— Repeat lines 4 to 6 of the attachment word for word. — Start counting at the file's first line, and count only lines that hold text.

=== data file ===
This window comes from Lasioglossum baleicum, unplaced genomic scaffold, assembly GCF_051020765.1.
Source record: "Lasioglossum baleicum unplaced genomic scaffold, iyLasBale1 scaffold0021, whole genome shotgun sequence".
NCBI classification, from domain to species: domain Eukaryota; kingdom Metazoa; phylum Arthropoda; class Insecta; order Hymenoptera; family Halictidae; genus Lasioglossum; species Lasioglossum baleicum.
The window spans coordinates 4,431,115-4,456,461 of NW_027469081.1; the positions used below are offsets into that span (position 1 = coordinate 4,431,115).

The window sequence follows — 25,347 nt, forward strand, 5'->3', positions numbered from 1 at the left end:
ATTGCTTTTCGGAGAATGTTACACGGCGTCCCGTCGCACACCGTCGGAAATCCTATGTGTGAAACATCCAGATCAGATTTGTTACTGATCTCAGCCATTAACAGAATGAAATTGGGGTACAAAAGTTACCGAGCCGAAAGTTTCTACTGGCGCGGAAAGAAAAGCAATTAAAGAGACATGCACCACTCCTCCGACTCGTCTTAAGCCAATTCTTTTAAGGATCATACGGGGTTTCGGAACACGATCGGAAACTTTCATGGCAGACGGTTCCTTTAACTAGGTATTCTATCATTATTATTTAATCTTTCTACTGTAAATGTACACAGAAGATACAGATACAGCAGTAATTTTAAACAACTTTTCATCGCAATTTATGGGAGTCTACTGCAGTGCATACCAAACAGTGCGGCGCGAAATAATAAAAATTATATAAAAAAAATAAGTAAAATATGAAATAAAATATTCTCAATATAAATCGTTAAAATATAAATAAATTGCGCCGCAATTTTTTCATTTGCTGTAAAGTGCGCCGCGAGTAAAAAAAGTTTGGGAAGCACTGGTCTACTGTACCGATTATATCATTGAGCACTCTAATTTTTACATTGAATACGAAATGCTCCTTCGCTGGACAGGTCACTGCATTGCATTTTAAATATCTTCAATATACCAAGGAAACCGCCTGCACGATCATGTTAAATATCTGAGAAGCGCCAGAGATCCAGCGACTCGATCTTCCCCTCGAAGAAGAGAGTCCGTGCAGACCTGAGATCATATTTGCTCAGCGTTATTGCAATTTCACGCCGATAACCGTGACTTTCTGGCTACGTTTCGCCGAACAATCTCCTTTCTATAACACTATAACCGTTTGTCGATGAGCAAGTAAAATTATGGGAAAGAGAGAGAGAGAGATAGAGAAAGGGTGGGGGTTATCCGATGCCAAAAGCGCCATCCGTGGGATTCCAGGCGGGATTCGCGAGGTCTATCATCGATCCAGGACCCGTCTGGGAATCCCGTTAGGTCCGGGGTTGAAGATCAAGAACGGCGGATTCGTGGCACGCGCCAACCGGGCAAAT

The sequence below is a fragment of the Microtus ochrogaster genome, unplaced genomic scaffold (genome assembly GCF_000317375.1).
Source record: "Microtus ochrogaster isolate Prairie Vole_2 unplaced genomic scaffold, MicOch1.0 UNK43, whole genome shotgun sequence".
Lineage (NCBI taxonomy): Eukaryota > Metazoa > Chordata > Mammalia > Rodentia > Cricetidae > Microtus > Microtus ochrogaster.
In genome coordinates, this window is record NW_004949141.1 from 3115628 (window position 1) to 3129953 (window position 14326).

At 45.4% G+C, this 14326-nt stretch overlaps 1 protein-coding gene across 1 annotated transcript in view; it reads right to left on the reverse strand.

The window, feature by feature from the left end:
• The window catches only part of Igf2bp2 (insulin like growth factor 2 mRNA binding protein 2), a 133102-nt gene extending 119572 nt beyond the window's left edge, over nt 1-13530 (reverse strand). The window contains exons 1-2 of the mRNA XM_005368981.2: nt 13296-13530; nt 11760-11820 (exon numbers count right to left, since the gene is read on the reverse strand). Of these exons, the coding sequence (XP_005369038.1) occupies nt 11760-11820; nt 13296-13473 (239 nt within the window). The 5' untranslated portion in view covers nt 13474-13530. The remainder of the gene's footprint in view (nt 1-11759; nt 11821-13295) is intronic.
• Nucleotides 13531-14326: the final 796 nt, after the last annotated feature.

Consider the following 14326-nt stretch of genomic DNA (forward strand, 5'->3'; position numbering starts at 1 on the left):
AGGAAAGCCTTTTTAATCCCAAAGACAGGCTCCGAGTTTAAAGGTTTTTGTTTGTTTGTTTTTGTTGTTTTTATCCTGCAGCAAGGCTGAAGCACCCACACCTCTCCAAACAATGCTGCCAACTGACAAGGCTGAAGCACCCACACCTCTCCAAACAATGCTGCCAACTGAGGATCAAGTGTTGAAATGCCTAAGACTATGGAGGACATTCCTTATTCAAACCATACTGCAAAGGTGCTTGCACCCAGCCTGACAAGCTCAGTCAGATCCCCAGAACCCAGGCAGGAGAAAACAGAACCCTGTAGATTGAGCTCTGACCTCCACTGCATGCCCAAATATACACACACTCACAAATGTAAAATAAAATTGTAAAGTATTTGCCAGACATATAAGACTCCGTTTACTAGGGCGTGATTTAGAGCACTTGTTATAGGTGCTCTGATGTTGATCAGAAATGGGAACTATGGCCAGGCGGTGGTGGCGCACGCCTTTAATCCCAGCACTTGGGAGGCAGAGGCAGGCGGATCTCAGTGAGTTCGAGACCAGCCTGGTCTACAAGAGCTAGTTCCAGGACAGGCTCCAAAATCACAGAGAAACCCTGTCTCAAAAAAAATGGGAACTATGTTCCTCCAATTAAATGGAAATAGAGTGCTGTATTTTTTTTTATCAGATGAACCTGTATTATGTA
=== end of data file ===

The window spans coordinates 4,431,115-4,456,461 of NW_027469081.1; the positions used below are offsets into that span (position 1 = coordinate 4,431,115).

The window sequence follows — 25,347 nt, forward strand, 5'->3', positions numbered from 1 at the left end:
ATTGCTTTTCGGAGAATGTTACACGGCGTCCCGTCGCACACCGTCGGAAATCCTATGTGTGAAACATCCAGATCAGATTTGTTACTGATCTCAGCCATTAACAGAATGAAATTGGGGTACAAAAGTTACCGAGCCGAAAGTTTCTACTGGCGCGGAAAGAAAAGCAATTAAAGAGACATGCACCACTCCTCCGACTCGTCTTAAGCCAATTCTTTTAAGGATCATACGGGGTTTCGGAACACGATCGGAAACTTTCATGGCAGACGGTTCCTTTAACTAGGTATTCTATCATTATTATTTAATCTTTCTACTGTAAATGTACACAGAAGATACAGATACAGCAGTAATTTTAAACAACTTTTCATCGCAATTTATGGGAGTCTACTGCAGTGCATACCAAACAGTGCGGCGCGAAATAATAAAAATTATATAAAAAAAATAAGTAAAATATGAAATAAAATATTCTCAATATAAATCGTTAAAATATAAATAAATTGCGCCGCAATTTTTTCATTTGCTGTAAAGTGCGCCGCGAGTAAAAAAAGTTTGGGAAGCACTGGTCTACTGTACCGATTATATCATTGAGCACTCTAATTTTTACATTGAATACGAAATGCTCCTTCGCTGGACAGGTCACTGCATTGCATTTTAAATATCTTCAATATACCAAGGAAACCGCCTGCACGATCATGTTAAATATCTGAGAAGCGCCAGAGATCCAGCGACTCGATCTTCCCCTCGAAGAAGAGAGTCCGTGCAGACCTGAGATCATATTTGCTCAGCGTTATTGCAATTTCACGCCGATAACCGTGACTTTCTGGCTACGTTTCGCCGAACAATCTCCTTTCTATAACACTATAACCGTTTGTCGATGAGCAAGTAAAATTATGGGAAAGAGAGAGAGAGAGATAGAGAAAGGGTGGGGGTTATCCGATGCCAAAAGCGCCATCCGTGGGATTCCAGGCGGGATTCGCGAGGTCTATCATCGATCCAGGACCCGTCTGGGAATCCCGTTAGGTCCGGGGTTGAAGATCAAGAACGGCGGATTCGTGGCACGCGCCAACCGGGCAAAT